1.3 The Ontological Argument (Weaknesses of the Ontological Argument…
1.3 The Ontological Argument
Arguments for the Ontological Argument
The whole argument is based on his definition of God which is
"that than which nothing greater can be conceived"
This expresses all the perfections of God and assuming that since that which is perfect must exist, then God exist
Argument works analytically, establishing proof for the existence of God based on the analysis of the word God. If God means existence as Anselm claims in the same way that triangle means three sides then he must necessary exist.
He cannot not exist, the argument is based on definition and language and seeks ti establish that God necessarily exists because he can do no other virtue of being the greatest conceivable being.
Overall argues that God is that than nothing greater can be conceived and since he is such as being, God's non-exsitance is inconceivable
Than that which nothing greater can be concieved
God is the sum of all perfections and no more perfect being can be described.
He is the most perfect being that exists and the most being who is conceivable.
He distinguished between exisiting only in the mind (in intellectu) and existing in reality (in re).
If God exists only in the mind then there may exist a being even greater in reality. Therefore he must exist in reality if he truly fulfils the definition
If he is the greatest thing that can be exists, it is impossible for him to not not exist. He is dependant of all beings and not limited by time or space. Therefore it is impossible to speak of him as having come to exist or ceasing to exist
Types of Arguments
It is an A priori argument, meaning that it is not based on experience but relies on one reason alone
It is deductive, meaning that if the premises are true, then the conclusion must be also true
It is an analytical argument, meaning that its true or falsity is based on the terms used
Made the point that the statement 'God does not exist' is not self-contradicting as it is a statement which can be true or false.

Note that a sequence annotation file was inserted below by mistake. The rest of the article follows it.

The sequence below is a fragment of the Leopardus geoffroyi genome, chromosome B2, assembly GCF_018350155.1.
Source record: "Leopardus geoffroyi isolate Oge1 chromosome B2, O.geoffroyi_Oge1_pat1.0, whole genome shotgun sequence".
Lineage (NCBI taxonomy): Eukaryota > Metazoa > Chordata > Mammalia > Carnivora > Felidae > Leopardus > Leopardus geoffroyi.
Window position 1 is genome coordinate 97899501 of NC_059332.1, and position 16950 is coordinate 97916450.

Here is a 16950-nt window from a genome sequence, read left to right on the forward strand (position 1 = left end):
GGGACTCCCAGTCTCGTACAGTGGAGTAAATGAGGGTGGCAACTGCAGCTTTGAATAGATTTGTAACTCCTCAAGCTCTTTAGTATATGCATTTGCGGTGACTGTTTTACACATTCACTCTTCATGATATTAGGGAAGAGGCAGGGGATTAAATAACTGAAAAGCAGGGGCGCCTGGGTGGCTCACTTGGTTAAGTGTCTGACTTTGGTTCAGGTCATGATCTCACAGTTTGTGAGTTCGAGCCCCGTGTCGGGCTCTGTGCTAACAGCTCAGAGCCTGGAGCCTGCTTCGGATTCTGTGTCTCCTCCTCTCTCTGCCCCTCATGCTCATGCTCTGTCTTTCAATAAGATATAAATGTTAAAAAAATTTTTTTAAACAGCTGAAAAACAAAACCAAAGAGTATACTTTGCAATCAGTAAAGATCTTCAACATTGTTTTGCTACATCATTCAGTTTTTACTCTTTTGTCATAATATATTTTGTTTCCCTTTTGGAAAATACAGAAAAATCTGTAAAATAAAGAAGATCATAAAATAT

Any statement about an object can be self-contradicting, but if the object didn't exist in the first place then there was nothing to contradict
His second point was a statement saying: "exsistance is a predicate"
Argued that existence belonged analytically to God as three angles were analytically predicate of a triangle
A predicate is a defining characteristic of a thing or being - something that can be possessed or lacked)
For God to lack existence would be for him to lack perfection and hence not to be God.
However if 'existence' is not a predicate, then Descartes's approach fails. Some characteristics can be possessed or lacked and are part of the description of a thing or being
furthered the argument saying that since God is maximally great and perfect, he must exist in any and all conceivable worlds
He cannot be any different in any of those worlds
very nature of God means that if he does not exist necessarily he could not exist at all
it is contradictory to say that God does not exist, then he must exist necessarily
Arguments against the Ontological Argument
Gaunilo of Marmountiers claimed that the argument lead to absurd conclusions
Demonstrated a reductio ad absurdum by suggesting that he could conceive an island than which no greater could be conceived and so, according to Anselm's logical that the most perfect conceivable contains existence within its very definition, it must exist.
Anselm repsonded saying that his reasoning was intended to apply to only God, because things that are part of the contingent universe can be thought of as non-existing, whereas God cannot, since he alone possesses necessary existence
argues that 'exist' does not work in the same way as these adjectives and it cannot be listed when saying what God is like